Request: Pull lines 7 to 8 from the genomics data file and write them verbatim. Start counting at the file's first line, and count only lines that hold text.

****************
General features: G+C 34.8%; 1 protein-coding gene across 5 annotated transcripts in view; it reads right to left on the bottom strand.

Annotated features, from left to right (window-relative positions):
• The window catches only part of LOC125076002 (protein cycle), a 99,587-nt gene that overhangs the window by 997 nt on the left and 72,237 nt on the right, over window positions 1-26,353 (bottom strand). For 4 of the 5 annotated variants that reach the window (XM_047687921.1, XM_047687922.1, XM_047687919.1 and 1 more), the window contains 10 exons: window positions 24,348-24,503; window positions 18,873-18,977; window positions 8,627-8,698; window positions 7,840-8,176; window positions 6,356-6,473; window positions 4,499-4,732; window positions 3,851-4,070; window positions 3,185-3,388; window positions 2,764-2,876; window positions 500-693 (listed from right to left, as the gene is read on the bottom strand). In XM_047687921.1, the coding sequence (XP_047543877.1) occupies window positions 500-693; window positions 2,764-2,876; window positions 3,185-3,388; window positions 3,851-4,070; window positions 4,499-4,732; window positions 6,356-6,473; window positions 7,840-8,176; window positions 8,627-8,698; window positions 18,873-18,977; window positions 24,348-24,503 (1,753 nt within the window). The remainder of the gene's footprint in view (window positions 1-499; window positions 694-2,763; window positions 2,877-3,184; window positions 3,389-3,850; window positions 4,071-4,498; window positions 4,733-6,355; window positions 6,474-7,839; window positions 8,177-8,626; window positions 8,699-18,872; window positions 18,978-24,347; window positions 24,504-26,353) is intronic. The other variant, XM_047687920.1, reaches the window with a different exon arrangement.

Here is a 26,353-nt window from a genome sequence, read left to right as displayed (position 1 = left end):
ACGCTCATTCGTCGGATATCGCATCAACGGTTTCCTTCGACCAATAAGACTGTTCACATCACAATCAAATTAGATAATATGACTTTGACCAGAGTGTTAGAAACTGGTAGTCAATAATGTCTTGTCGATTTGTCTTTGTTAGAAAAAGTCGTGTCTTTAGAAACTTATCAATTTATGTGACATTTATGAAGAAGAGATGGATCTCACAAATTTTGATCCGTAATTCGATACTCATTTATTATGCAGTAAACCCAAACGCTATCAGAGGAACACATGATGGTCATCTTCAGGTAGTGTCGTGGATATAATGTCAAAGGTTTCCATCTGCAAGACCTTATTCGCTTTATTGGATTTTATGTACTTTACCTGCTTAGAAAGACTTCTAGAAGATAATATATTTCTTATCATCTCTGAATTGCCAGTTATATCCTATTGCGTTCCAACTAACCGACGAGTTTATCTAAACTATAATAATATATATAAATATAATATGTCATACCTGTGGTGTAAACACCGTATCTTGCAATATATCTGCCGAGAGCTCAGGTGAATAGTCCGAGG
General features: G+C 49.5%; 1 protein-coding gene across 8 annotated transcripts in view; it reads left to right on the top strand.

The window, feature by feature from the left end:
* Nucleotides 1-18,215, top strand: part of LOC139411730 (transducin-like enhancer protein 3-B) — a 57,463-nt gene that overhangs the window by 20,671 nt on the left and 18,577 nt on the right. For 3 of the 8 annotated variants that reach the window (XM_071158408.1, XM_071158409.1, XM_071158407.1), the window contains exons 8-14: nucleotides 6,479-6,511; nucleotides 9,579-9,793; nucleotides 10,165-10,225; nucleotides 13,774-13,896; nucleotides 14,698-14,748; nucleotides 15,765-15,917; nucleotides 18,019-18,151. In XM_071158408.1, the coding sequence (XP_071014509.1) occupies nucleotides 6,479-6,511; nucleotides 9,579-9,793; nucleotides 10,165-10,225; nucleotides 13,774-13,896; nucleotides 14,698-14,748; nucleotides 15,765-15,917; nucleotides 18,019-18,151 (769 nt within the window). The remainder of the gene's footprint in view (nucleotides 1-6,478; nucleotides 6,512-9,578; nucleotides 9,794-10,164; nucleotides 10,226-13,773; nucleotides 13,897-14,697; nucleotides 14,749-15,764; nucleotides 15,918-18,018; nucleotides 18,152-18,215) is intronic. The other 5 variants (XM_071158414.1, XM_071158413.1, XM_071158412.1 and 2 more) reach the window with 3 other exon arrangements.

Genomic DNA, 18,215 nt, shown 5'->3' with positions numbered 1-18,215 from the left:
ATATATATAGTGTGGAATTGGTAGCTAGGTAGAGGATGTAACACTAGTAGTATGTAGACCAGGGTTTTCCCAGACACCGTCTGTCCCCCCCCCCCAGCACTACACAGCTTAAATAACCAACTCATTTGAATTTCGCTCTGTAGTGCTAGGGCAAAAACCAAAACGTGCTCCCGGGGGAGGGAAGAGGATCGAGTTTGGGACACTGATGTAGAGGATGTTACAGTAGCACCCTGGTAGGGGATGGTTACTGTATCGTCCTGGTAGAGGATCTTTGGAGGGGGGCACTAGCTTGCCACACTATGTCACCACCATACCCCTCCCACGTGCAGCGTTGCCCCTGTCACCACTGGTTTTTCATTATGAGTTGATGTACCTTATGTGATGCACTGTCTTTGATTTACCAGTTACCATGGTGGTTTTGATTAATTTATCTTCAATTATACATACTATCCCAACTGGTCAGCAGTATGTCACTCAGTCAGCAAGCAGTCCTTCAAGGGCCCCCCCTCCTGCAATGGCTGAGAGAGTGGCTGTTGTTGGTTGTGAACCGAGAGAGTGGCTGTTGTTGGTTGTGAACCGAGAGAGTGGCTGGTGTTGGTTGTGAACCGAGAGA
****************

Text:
The window, feature by feature from the left end:
* Nucleotides 1-18,215, top strand: part of LOC139411730 (transducin-like enhancer protein 3-B) — a 57,463-nt gene that overhangs the window by 20,671 nt on the left and 18,577 nt on the right. For 3 of the 8 annotated variants that reach the window (XM_071158408.1, XM_071158409.1, XM_071158407.1), the window contains exons 8-14: nucleotides 6,479-6,511; nucleotides 9,579-9,793; nucleotides 10,165-10,225; nucleotides 13,774-13,896; nucleotides 14,698-14,748; nucleotides 15,765-15,917; nucleotides 18,019-18,151. In XM_071158408.1, the coding sequence (XP_071014509.1) occupies nucleotides 6,479-6,511; nucleotides 9,579-9,793; nucleotides 10,165-10,225; nucleotides 13,774-13,896; nucleotides 14,698-14,748; nucleotides 15,765-15,917; nucleotides 18,019-18,151 (769 nt within the window). The remainder of the gene's footprint in view (nucleotides 1-6,478; nucleotides 6,512-9,578; nucleotides 9,794-10,164; nucleotides 10,226-13,773; nucleotides 13,897-14,697; nucleotides 14,749-15,764; nucleotides 15,918-18,018; nucleotides 18,152-18,215) is intronic. The other 5 variants (XM_071158414.1, XM_071158413.1, XM_071158412.1 and 2 more) reach the window with 3 other exon arrangements.